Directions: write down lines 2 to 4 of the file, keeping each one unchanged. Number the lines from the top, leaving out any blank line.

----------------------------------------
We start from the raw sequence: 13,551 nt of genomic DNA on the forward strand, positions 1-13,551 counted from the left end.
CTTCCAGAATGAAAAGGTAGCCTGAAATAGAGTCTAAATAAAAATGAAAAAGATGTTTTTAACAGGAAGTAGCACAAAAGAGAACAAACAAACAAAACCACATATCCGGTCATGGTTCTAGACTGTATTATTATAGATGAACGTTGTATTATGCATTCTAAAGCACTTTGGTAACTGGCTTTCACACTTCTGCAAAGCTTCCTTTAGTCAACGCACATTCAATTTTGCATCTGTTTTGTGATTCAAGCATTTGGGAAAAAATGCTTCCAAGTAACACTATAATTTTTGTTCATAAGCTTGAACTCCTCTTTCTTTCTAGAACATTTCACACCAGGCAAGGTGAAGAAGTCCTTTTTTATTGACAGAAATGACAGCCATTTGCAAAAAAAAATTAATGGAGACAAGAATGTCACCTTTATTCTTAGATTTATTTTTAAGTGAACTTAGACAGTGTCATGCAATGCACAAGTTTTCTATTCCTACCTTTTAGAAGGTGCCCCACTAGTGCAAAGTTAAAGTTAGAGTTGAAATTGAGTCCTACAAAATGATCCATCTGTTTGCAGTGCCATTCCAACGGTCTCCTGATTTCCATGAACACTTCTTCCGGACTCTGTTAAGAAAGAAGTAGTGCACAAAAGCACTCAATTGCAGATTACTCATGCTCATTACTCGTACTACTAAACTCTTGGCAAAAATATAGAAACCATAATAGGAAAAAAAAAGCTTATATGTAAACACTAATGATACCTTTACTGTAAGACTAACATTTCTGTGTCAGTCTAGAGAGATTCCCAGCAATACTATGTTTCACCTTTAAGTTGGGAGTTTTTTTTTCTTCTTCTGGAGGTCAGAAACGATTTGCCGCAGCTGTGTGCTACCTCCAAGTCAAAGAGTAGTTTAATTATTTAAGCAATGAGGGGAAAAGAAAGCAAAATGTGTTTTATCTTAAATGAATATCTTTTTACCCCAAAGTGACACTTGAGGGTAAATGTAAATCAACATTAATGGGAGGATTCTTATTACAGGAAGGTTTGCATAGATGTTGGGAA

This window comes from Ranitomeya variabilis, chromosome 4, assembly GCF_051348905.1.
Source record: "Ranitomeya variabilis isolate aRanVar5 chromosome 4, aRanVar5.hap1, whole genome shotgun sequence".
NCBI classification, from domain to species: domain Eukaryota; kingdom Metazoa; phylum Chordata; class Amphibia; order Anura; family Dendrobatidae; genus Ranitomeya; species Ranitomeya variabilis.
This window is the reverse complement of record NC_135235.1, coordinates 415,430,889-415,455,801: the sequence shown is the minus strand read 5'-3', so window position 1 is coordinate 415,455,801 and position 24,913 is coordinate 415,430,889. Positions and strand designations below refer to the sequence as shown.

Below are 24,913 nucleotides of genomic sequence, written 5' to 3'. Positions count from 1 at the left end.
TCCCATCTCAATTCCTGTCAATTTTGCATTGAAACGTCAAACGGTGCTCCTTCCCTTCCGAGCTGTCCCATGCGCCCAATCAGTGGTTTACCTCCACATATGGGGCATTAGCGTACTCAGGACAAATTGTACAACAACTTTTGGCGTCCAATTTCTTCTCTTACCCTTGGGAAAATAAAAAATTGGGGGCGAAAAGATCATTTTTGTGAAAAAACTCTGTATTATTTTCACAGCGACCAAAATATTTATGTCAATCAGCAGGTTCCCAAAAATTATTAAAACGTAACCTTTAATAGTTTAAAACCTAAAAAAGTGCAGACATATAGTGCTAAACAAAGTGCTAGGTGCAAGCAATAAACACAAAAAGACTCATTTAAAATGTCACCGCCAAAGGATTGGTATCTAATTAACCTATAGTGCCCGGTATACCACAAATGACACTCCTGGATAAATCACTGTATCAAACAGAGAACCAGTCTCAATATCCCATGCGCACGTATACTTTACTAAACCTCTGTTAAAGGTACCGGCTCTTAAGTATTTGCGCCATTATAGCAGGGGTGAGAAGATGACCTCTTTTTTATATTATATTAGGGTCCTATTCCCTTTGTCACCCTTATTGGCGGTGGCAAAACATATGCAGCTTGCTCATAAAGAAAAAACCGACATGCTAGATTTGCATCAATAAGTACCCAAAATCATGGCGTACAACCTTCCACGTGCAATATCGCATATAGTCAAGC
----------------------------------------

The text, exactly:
CTTCCAGAATGAAAAGGTAGCCTGAAATAGAGTCTAAATAAAAATGAAAAAGATGTTTTTAACAGGAAGTAGCACAAAAGAGAACAAACAAACAAAACCACATATCCGGTCATGGTTCTAGACTGTATTATTATAGATGAACGTTGTATTATGCATTCTAAAGCACTTTGGTAACTGGCTTTCACACTTCTGCAAAGCTTCCTTTAGTCAACGCACATTCAATTTTGCATCTGTTTTGTGATTCAAGCATTTGGGAAAAAATGCTTCCAAGTAACACTATAATTTTTGTTCATAAGCTTGAACTCCTCTTTCTTTCTAGAACATTTCACACCAGGCAAGGTGAAGAAGTCCTTTTTTATTGACAGAAATGACAGCCATTTGCAAAAAAAAATTAATGGAGACAAGAATGTCACCTTTATTCTTAGATTTATTTTTAAGTGAACTTAGACAGTGTCATGCAATGCACAAGTTTTCTATTCCTACCTTTTAGAAGGTGCCCCACTAGTGCAAAGTTAAAGTTAGAGTTGAAATTGAGTCCTACAAAATGATCCATCTGTTTGCAGTGCCATTCCAACGGTCTCCTGATTTCCATGAACACTTCTTCCGGACTCTGTTAAGAAAGAAGTAGTGCACAAAAGCACTCAATTGCAGATTACTCATGCTCATTACTCGTACTACTAAACTCTTGGCAAAAATATAGAAACCATAATAGGAAAAAAAAAGCTTATATGTAAACACTAATGATACCTTTACTGTAAGACTAACATTTCTGTGTCAGTCTAGAGAGATTCCCAGCAATACTATGTTTCACCTTTAAGTTGGGAGTTTTTTTTTCTTCTTCTGGAGGTCAGAAACGATTTGCCGCAGCTGTGTGCTACCTCCAAGTCAAAGAGTAGTTTAATTATTTAAGCAATGAGGGGAAAAGAAAGCAAAATGTGTTTTATCTTAAATGAATATCTTTTTACCCCAAAGTGACACTTGAGGGTAAATGTAAATCAACATTAATGGGAGGATTCTTATTACAGGAAGGTTTGCATAGATGTTGGGAA

This window comes from Ranitomeya variabilis, chromosome 4, assembly GCF_051348905.1.
Source record: "Ranitomeya variabilis isolate aRanVar5 chromosome 4, aRanVar5.hap1, whole genome shotgun sequence".